Ten Verses on Oxherding, Zen master Guoan Shiyuan

From the The Metropolitan Museum of Art.
十牛頌図巻 Ten Verses on Oxherding
1278, Kamakura period, Japan

Riding the Ox, 1278 Japan, Kamakura period (1185–1333) © The Metropolitan Museum of Art,In Zen, a herdboy’s search for his lost oxen has served as a parable for a practitioner’s pursuit of awakening since Zen’s early history in China.

In the eleventh century, the Song-dynasty Zen master Guoan Shiyuan (active ca. 1150) codified the parable into ten verses (gāthā), recorded and illustrated in this handscroll.

The parable proceeds from the herdboy losing his ox and following its tracks to recover the animal to, in the next-to-last verse, transcending this world.

In a final stage representing the attainment of Buddhist enlightenment, the herdboy becomes one with Budai (Japanese: Hotei), the manifestation of the future Buddha Miroku (Sanskrit: Maitreya).

Dated by an inscription to 1278, the present scroll is the earliest known Japanese illustrated copy of the parable and the only extant version with colour illustrations.

Click on the first photo to view the paintings and read the verses.

On view at The Met Fifth Avenue in Gallery 225
1000 Fifth Avenue, New York, NY 10028

The Ten Ox-Herding Songs

The handscroll is composed of sections of text interspersed with painted scenes, ten in all. At the beginning is a preface, entitled “The Ten Ox-Herding Songs by the Monk Guoan, of Liangshan, Dingzhou,” attributed to a disciple of Guoan named Ciyuan, which explains in twenty-four lines the basic doctrine of Buddhism—that all sentient beings possess the potential to attain Buddhahood. The preface is followed by the allegory of the ox herder, a seeker of truth. Each of the ten steps he must take to achieve enlightenment is represented by a heading, an explanatory paragraph in prose, and a four-line verse that reiterates the concept expressed in the prose section. The verse is followed by a picture in a circular frame, which most likely symbolizes the primary Zen principles of perfection and completion. At the end of the scroll is an inscription that gives the date as “Kōan boin chūshun” —the eighth month of the first year of the Kōan era (1278)—as well as a name that may be read as Kōgi or Kōgi’s kao, an abbreviated signature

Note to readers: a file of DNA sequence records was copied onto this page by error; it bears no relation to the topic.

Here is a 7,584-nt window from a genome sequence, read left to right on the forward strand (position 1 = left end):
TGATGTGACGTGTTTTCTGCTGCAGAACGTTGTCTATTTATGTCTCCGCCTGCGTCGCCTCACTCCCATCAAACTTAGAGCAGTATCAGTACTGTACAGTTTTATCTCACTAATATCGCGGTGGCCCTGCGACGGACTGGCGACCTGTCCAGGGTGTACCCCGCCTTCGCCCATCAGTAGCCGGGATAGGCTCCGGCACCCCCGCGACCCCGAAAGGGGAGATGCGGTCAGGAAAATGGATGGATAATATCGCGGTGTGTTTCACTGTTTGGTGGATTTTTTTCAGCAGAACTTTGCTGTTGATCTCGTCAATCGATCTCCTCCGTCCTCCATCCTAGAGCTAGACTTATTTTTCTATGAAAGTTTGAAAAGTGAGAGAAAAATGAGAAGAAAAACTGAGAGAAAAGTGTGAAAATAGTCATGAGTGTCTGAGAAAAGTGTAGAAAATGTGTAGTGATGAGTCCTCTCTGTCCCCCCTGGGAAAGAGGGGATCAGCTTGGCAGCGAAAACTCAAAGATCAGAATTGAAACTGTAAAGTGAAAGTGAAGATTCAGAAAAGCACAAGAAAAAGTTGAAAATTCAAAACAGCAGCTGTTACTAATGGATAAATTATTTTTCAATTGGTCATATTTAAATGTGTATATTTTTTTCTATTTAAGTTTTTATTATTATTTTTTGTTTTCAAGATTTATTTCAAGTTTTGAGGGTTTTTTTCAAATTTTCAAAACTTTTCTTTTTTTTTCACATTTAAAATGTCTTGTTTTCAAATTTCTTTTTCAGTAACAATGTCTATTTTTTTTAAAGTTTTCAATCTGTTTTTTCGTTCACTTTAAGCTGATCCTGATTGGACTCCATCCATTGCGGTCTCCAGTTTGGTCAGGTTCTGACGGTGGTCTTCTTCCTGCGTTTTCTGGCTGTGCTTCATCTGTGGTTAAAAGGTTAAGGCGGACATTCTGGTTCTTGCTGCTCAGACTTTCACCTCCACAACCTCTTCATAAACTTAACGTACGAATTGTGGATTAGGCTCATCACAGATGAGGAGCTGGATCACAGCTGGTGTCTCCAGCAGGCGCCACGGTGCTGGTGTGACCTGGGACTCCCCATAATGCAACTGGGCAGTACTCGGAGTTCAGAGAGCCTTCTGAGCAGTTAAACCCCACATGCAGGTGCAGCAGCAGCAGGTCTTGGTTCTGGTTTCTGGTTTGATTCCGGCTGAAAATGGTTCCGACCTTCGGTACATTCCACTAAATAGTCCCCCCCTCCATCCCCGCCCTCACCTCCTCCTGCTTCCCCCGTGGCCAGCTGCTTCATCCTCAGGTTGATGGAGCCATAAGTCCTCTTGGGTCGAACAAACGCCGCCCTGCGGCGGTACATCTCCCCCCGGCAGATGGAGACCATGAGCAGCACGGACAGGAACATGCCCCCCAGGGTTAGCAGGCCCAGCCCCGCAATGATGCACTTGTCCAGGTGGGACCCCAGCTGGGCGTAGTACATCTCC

© The Metropolitan Museum of Art

Categories: Art, Buddhism, Chan / Seon / Zen, Encyclopedia, Foundations of Buddhism, History, News & events

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